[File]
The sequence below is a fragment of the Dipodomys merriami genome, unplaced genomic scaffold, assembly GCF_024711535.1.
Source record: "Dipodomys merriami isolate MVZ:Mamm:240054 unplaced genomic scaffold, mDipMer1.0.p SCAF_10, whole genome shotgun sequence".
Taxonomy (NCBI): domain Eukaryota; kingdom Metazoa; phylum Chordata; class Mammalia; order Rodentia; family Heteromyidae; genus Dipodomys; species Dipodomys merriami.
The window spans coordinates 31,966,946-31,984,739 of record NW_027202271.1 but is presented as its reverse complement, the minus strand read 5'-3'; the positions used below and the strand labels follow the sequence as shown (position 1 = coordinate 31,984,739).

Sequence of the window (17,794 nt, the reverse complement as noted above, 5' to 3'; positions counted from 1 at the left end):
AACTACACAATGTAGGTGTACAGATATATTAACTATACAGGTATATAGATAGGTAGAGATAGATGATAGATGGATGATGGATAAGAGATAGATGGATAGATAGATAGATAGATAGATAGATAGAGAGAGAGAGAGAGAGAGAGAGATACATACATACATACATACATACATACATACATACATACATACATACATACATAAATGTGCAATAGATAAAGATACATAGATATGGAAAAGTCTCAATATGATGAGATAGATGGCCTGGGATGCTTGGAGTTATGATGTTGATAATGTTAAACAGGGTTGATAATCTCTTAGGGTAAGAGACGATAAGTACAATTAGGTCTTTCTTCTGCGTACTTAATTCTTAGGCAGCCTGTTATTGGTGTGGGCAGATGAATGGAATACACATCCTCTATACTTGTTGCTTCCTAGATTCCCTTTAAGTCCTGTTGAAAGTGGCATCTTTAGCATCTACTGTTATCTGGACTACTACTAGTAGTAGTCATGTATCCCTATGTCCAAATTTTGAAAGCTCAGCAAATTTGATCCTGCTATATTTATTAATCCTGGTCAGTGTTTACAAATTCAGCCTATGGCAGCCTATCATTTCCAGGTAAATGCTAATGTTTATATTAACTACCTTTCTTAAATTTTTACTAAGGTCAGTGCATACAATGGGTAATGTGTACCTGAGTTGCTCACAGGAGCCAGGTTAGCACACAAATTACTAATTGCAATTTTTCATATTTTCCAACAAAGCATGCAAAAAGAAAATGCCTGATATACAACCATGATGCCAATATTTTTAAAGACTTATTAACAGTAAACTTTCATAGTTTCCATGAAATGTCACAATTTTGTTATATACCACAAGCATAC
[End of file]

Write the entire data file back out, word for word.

The sequence below is a fragment of the Dipodomys merriami genome, unplaced genomic scaffold, assembly GCF_024711535.1.
Source record: "Dipodomys merriami isolate MVZ:Mamm:240054 unplaced genomic scaffold, mDipMer1.0.p SCAF_10, whole genome shotgun sequence".
Taxonomy (NCBI): domain Eukaryota; kingdom Metazoa; phylum Chordata; class Mammalia; order Rodentia; family Heteromyidae; genus Dipodomys; species Dipodomys merriami.
The window spans coordinates 31,966,946-31,984,739 of record NW_027202271.1 but is presented as its reverse complement, the minus strand read 5'-3'; the positions used below and the strand labels follow the sequence as shown (position 1 = coordinate 31,984,739).

Sequence of the window (17,794 nt, the reverse complement as noted above, 5' to 3'; positions counted from 1 at the left end):
AACTACACAATGTAGGTGTACAGATATATTAACTATACAGGTATATAGATAGGTAGAGATAGATGATAGATGGATGATGGATAAGAGATAGATGGATAGATAGATAGATAGATAGATAGATAGAGAGAGAGAGAGAGAGAGAGAGATACATACATACATACATACATACATACATACATACATACATACATACATACATAAATGTGCAATAGATAAAGATACATAGATATGGAAAAGTCTCAATATGATGAGATAGATGGCCTGGGATGCTTGGAGTTATGATGTTGATAATGTTAAACAGGGTTGATAATCTCTTAGGGTAAGAGACGATAAGTACAATTAGGTCTTTCTTCTGCGTACTTAATTCTTAGGCAGCCTGTTATTGGTGTGGGCAGATGAATGGAATACACATCCTCTATACTTGTTGCTTCCTAGATTCCCTTTAAGTCCTGTTGAAAGTGGCATCTTTAGCATCTACTGTTATCTGGACTACTACTAGTAGTAGTCATGTATCCCTATGTCCAAATTTTGAAAGCTCAGCAAATTTGATCCTGCTATATTTATTAATCCTGGTCAGTGTTTACAAATTCAGCCTATGGCAGCCTATCATTTCCAGGTAAATGCTAATGTTTATATTAACTACCTTTCTTAAATTTTTACTAAGGTCAGTGCATACAATGGGTAATGTGTACCTGAGTTGCTCACAGGAGCCAGGTTAGCACACAAATTACTAATTGCAATTTTTCATATTTTCCAACAAAGCATGCAAAAAGAAAATGCCTGATATACAACCATGATGCCAATATTTTTAAAGACTTATTAACAGTAAACTTTCATAGTTTCCATGAAATGTCACAATTTTGTTATATACCACAAGCATAC